Open Access News

News from the open access movement

Monday, March 10, 2008

Elsevier allows free use of limited content in MIT OpenCourseware

MIT, Elsevier Offer Free Content From More Than 2,000 Journals, a press release from MIT, March 7, 2008.  Excerpt:

In a move to encourage open education, MIT OpenCourseWare (OCW) and Elsevier have agreed to make available figures and text selections from any of Elsevier's more than 2,000 journal titles for use on OCW.

As a result of this landmark agreement, select Elsevier content can now be included within the open access OCW course materials - to be freely downloaded, used and shared under a Creative Commons license. The Elsevier content includes up to three figures (including tables and illustrations) per individual article (or ten per journal volume) and up to 100 words from a single text extract (or 300 words from a series of extracts)....

Cecilia d'Oliveira, acting executive director of OCW said, "We hear from thousands of students, educators, and self learners everyday about how OCW materials have helped changed their lives. Offering additional resources to these people will make an even greater impact on open learning and education. We hope this agreement will inspire other publishers to join in these efforts to unlock knowledge and empower people around the world."


  • I've praised Elsevier before for its experiments with free online access (most recently for WiserWiki and OncologySTAT), and I'm prepared to do so again.  But I must say that the MIT deal is only good news if the snippets it covers exceed fair use.  If they don't, then the deal has the harmful effect of codifying a lower ceiling for fair use.  For example, three tables per article seems to exceed fair use, but the limit of 10 per volume seems to fall short.  The limit of 10 tables per volume could easily work out to zero per article for many articles.
  • This wouldn't be a problem if faculty could still take advantage of fair use to exceed the limits Elsevier lays down in this contract.  But does the contract rule that out?  And even if it doesn't, will the contract act as a de facto limit?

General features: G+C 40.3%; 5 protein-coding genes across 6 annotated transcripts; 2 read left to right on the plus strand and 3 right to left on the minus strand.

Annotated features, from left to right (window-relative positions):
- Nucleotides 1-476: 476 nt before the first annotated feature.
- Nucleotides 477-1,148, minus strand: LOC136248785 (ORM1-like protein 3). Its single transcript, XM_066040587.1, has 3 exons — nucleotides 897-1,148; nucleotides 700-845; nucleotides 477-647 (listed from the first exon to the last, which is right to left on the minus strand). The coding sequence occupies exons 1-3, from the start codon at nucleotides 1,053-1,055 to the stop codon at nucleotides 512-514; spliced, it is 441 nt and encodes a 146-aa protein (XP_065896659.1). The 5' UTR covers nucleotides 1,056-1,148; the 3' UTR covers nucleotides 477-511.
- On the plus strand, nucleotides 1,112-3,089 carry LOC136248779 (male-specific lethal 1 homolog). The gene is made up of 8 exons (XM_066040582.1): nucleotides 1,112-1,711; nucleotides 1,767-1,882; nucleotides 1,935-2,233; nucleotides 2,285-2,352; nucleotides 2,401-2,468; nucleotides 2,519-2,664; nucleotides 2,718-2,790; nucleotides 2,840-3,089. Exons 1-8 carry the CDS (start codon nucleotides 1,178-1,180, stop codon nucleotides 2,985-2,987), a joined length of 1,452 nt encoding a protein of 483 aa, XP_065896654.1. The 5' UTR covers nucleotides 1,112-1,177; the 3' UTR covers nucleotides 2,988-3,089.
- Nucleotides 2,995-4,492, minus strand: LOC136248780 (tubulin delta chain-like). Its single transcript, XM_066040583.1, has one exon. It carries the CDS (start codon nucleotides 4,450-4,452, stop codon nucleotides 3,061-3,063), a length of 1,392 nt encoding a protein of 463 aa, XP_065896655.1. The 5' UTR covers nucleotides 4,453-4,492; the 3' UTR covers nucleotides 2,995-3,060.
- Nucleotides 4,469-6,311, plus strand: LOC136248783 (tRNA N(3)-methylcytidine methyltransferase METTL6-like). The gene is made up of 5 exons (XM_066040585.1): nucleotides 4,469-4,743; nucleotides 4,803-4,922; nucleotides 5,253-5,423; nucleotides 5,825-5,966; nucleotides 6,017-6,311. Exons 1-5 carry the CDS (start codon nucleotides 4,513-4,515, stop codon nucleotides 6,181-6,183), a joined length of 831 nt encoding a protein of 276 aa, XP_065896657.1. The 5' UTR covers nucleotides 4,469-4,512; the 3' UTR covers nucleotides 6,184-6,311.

• On the other side, remember that Wiley once threatened legal action when Shelley Batts blogged one chart from one article.  In that light, we can appreciate that at least the MIT/Elsevier deal creates a zone in which MIT faculty may freely use Elsevier material without the usual fear of liability, and therefore without the usual pressure (often amplified by university counsel) to give up on fair use and err on the side of non-use.

Update.  Also see Jeffrey Young's story in the Chronicle of Higher Education, March 10, 2008.  Excerpt:

What if you’re not at MIT?

Mark Seeley, vice president and general counsel at Elsevier, says the company has also agreed to a new policy on copyright, set up by the International Association of Scientific, Technical, & Medical Publishers, allowing any college to post small bits of journal material online. The policy doesn’t allow quite as much as the deal with MIT does, however....

Update.  I can now clarify one point raised in my original comment above.  The MIT-Elsevier contract does not waive or limit the fair-use rights of MIT faculty.  According to Steve Carson, External Relations Director for MIT's Open Courseware project (quoted with permission),

This agreement provides the terms under which we can publish Elsevier materials under an open license on our site and does not address circumstances protected by fair use.  It is our preference to publish all materials under a clear and consistent license to ensure our site users understand how the materials may be used, and this agreement helps us to achieve that goal.